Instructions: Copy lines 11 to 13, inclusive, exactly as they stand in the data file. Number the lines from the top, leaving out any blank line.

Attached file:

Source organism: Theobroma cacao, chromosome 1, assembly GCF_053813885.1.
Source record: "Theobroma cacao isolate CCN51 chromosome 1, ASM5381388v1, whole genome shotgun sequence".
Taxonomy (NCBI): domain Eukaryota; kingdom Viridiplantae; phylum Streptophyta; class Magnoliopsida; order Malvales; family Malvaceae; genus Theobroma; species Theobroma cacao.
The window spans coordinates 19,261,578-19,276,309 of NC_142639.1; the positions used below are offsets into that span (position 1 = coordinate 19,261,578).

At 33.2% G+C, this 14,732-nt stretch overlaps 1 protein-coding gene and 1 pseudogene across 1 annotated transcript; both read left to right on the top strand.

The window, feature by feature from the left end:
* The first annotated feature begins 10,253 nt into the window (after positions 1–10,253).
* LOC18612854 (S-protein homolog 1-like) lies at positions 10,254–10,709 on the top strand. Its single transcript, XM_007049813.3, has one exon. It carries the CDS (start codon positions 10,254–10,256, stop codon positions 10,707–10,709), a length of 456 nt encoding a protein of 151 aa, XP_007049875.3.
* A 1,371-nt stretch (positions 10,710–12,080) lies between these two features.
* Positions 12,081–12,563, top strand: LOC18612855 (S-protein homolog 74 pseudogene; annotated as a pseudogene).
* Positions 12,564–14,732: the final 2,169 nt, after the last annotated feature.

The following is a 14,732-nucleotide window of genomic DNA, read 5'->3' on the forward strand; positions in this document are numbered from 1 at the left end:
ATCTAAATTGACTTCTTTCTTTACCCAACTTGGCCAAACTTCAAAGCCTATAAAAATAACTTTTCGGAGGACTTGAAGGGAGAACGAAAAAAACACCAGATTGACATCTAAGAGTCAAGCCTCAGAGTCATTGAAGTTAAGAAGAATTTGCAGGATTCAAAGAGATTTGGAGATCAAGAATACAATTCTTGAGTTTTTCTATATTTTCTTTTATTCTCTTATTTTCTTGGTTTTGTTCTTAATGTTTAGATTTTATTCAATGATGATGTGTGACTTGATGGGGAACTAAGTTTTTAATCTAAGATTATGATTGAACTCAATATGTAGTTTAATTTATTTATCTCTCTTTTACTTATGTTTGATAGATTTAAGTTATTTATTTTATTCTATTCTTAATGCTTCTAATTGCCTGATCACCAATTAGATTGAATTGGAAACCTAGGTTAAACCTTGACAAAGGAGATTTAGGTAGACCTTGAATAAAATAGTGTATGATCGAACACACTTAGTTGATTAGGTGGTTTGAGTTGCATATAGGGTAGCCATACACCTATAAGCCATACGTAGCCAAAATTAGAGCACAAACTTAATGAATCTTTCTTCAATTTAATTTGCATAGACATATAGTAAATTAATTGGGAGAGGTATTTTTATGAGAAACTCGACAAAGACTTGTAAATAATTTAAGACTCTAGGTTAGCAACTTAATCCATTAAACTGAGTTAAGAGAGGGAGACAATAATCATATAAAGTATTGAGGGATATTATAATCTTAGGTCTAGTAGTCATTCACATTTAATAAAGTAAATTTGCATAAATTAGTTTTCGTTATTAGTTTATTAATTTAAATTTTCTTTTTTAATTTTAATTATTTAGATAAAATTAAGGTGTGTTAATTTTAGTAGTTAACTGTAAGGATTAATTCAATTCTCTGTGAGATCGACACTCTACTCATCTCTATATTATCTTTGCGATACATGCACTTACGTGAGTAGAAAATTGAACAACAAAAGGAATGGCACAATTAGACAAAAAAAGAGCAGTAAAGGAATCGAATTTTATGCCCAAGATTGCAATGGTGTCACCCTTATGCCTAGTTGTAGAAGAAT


* Positions 12,564–14,732: the final 2,169 nt, after the last annotated feature.

The following is a 14,732-nucleotide window of genomic DNA, read 5'->3' on the forward strand; positions in this document are numbered from 1 at the left end:
ATCTAAATTGACTTCTTTCTTTACCCAACTTGGCCAAACTTCAAAGCCTATAAAAATAACTTTTCGGAGGACTTGAAGGGAGAACGAAAAAAACACCAGATTGACATCTAAGAGTCAAGCCTCAGAGTCATTGAAGTTAAGAAGAATTTGCAGGATTCAAAGAGATTTGGAGATCAAGAATACAATTCTTGAGTTTTTCTATATTTTCTTTTATTCTCTTATTTTCTTGGTTTTGTTCTTAATGTTTAGATTTTATTCAATGATGATGTGTGACTTGATGGGGAACTAAGTTTTTAATCTAAGATTATGATTGAACTCAATATGTAGTTTAATTTATTTATCTCTCTTTTACTTATGTTTGATAGATTTAAGTTATTTATTTTATTCTATTCTTAATGCTTCTAATTGCCTGATCACCAATTAGATTGAATTGGAAACCTAGGTTAAACCTTGACAAAGGAGATTTAGGTAGACCTTGAATAAAATAGTGTATGATCGAACACACTTAGTTGATTAGGTGGTTTGAGTTGCATATAGGGTAGCCATACACCTATAAGCCATACGTAGCCAAAATTAGAGCACAAACTTAATGAATCTTTCTTCAATTTAATTTGCATAGACATATAGTAAATTAATTGGGAGAGGTATTTTTATGAGAAACTCGACAAAGACTTGTAAATAATTTAAGACTCTAGGTTAGCAACTTAATCCATTAAACTGAGTTAAGAGAGGGAGACAATAATCATATAAAGTATTGAGGGATATTATAATCTTAGGTCTAGTAGTCATTCACATTTAATAAAGTAAATTTGCATAAATTAGTTTTCGTTATTAGTTTATTAATTTAAATTTTCTTTTTTAATTTTAATTATTTAGATAAAATTAAGGTGTGTTAATTTTAGTAGTTAACTGTAAGGATTAATTCAATTCTCTGTGAGATCGACACTCTACTCATCTCTATATTATCTTTGCGATACATGCACTTACGTGAGTAGAAAATTGAACAACAAAAGGAATGGCACAATTAGACAAAAAAAGAGCAGTAAAGGAATCGAATTTTATGCCCAAGATTGCAATGGTGTCACCCTTATGCCTAGTTGTAGAAGAAT